CONNECTICUT (WTNH) — The Connecticut Education Association (CEA) is urging all schools in the state to move to full remote learning through mid-January to lower the spread of COVID-19 following the holidays.
While many districts will be remote through the middle of the month, many are slated to return to the classroom on Monday — before the surge from the holiday break is over.
As of Saturday, the state’s COVID-19 positive rate was at 7.06%.
“With at least 162 Connecticut towns identified as coronavirus red zones, it’s time for all public school superintendents to follow the lead of their colleagues who have paused in-person learning until mid-January,” CEA officials said in a statement.
A new CEA/AFT Connecticut survey of more than 4,000 educators shows that in the midst of a pandemic, schools are not the safest place for children or educators.
“We’re thinking it’s at least half that are doing remote right now,” said Jeff Leake, President of the Connecticut Education Association.
The CEA is thanking school districts for doing this but hoping they stay remote until after the Martin Luther King Jr. Day so there will be at least ten days in between any holiday travel and in person learning.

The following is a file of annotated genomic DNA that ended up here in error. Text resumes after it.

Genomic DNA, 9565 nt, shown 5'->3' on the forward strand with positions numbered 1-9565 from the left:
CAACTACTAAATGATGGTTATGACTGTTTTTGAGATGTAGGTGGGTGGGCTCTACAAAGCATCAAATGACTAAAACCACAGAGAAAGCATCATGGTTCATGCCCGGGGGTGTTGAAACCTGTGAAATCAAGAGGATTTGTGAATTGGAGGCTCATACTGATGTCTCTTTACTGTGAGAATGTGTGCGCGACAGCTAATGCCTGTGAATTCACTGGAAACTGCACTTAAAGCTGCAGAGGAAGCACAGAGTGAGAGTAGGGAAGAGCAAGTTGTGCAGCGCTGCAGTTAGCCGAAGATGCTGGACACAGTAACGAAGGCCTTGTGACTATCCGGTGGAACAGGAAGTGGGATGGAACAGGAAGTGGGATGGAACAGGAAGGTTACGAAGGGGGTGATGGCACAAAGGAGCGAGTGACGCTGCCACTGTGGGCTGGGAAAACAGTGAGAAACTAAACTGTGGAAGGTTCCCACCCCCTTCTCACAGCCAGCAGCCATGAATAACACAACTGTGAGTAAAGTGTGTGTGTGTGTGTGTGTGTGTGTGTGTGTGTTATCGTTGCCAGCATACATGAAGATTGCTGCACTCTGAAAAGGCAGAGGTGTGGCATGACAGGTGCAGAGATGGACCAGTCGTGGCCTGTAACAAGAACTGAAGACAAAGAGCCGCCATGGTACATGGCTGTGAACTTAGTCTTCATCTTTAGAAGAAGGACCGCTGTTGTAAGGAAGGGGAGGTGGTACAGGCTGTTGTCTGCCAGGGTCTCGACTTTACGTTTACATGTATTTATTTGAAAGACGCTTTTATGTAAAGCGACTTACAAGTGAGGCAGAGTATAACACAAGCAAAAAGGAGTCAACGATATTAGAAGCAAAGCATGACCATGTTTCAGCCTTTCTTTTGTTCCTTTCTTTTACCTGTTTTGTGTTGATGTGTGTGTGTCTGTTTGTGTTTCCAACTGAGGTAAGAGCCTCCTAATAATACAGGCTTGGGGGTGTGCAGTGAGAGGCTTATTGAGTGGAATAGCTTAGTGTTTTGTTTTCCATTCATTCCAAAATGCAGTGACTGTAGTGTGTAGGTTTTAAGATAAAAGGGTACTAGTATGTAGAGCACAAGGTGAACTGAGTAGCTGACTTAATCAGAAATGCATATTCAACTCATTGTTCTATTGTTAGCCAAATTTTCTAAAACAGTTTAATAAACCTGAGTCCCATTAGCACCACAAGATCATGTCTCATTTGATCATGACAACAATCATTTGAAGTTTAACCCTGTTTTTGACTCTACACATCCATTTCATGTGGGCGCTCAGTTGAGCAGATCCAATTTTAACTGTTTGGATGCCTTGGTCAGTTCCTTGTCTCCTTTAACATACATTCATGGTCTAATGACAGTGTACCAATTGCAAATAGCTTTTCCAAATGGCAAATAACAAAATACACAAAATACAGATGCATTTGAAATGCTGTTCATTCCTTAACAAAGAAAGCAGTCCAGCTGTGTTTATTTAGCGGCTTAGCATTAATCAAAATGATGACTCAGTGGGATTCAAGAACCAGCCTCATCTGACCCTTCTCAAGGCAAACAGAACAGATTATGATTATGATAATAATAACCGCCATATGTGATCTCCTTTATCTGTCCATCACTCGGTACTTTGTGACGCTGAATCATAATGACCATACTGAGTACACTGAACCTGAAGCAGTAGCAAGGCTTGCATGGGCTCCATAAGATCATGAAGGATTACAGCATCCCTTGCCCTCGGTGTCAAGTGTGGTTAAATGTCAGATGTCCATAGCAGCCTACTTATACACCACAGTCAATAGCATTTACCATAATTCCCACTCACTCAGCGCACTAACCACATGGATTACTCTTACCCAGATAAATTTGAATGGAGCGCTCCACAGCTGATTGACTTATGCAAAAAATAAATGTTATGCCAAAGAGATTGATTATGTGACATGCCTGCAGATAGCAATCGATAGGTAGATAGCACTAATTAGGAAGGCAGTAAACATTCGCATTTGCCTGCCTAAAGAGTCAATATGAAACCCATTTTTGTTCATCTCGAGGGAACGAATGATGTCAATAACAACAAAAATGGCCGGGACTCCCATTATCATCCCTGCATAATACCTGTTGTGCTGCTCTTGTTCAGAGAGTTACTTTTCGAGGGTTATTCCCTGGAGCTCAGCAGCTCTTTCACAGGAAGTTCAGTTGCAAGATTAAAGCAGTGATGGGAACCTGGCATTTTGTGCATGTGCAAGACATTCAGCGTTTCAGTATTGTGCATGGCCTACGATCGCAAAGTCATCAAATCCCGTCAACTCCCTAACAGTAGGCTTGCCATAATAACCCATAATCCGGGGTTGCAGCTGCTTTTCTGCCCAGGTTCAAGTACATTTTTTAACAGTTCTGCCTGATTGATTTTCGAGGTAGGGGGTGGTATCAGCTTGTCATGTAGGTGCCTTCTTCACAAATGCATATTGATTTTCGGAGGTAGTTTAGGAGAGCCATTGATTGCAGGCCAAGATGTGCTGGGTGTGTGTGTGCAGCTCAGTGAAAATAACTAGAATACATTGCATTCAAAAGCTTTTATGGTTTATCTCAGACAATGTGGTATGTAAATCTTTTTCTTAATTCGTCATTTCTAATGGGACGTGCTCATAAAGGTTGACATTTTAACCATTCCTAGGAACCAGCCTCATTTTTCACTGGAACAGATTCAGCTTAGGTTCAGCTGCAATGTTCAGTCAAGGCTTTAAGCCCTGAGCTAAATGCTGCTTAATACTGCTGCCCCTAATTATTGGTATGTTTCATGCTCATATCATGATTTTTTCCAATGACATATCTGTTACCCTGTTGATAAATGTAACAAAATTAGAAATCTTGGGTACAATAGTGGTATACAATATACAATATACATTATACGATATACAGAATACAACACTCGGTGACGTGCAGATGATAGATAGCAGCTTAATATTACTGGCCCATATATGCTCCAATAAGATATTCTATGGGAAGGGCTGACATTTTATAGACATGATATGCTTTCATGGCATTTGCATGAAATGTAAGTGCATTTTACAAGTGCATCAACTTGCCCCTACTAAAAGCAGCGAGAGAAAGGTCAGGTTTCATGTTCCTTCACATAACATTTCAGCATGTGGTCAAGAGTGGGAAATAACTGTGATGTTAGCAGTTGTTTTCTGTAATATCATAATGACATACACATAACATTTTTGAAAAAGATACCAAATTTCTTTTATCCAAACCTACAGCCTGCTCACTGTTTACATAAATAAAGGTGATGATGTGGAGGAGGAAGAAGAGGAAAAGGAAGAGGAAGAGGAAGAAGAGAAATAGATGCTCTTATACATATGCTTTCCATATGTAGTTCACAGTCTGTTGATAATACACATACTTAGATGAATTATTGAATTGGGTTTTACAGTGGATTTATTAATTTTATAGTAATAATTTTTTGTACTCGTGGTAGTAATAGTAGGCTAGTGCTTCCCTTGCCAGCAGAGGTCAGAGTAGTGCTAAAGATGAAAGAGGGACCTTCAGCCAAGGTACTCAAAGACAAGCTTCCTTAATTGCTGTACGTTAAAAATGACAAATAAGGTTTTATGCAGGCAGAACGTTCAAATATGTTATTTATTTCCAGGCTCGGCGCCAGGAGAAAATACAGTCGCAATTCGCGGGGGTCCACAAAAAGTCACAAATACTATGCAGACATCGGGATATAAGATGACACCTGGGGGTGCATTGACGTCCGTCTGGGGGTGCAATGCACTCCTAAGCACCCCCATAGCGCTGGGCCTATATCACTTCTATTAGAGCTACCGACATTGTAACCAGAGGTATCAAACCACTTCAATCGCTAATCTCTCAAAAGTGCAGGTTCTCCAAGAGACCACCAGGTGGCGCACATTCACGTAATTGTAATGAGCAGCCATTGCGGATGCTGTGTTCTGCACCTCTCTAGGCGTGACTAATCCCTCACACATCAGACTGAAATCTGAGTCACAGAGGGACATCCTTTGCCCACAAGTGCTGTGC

“Clearly right now especially after the amount of travel and so forth that has taken place, and this enhanced virus that has started to make its way around the country, we just think it’s good to take a pause,” said Leake.
The CEA cites the rising number of positive COVID cases including among children and the concerns that raises.
Study: Kids more likely to be infected by a family member than in a classroom
News 8 asked if teachers are finding that they know students were traveling for the holiday but they’re sitting right in front of them in the classroom now.
“So they knew that after the Thanksgiving break,” answered Leake.
News 8 contacted the Governor’s office and the Department of Education headed by Commissioner Miguel Cardona who has been nominated as Secretary of Education by President-elect Biden. Up until the holidays the CEA had weekly conversations with the state.
“They were usually on Mondays,” said Leake. “We hope they will continue in some form or another.”
The CEA continues to urge the state to mandate COVID 19 testing in school communities, including random testing of people who don’t have any symptoms at all.
“We are getting so much closer to what we hope will be some sort of normalcy as we approach the next school year,” said Leake. “Let’s try to get everybody there.”
The CEA agrees in person learning is most effective. It just wants to ensure it is done safely.